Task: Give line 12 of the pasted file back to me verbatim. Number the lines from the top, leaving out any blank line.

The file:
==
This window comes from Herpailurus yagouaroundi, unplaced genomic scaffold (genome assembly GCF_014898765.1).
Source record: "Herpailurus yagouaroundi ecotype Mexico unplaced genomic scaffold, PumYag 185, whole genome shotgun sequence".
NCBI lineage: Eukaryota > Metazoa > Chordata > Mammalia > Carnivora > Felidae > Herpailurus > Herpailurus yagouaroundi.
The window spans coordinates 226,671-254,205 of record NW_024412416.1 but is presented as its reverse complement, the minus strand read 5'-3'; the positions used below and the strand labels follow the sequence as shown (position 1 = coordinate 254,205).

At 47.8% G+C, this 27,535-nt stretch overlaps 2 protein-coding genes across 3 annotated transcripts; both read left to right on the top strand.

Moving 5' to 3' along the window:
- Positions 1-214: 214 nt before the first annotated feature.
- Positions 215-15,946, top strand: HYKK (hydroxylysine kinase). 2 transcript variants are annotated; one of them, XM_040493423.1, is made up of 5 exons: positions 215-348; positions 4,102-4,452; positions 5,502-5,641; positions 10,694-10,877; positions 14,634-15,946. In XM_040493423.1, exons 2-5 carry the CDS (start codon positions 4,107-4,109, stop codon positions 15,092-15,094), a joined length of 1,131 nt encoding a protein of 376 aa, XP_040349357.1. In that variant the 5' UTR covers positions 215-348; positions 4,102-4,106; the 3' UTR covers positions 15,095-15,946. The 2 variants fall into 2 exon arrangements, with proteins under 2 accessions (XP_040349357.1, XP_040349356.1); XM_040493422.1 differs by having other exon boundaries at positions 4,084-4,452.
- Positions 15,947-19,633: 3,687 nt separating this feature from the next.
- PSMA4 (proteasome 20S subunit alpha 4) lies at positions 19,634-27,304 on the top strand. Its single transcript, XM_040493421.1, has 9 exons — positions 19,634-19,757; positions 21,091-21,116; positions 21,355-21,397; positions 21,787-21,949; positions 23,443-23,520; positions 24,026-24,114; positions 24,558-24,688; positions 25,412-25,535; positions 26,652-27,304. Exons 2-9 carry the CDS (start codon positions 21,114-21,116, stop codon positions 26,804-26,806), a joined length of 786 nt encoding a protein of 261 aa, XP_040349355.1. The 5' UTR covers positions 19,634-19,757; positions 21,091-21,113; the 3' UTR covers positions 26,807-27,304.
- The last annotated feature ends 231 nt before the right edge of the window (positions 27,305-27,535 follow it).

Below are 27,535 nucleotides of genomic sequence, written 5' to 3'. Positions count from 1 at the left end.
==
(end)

Below are 27,535 nucleotides of genomic sequence, written 5' to 3'. Positions count from 1 at the left end.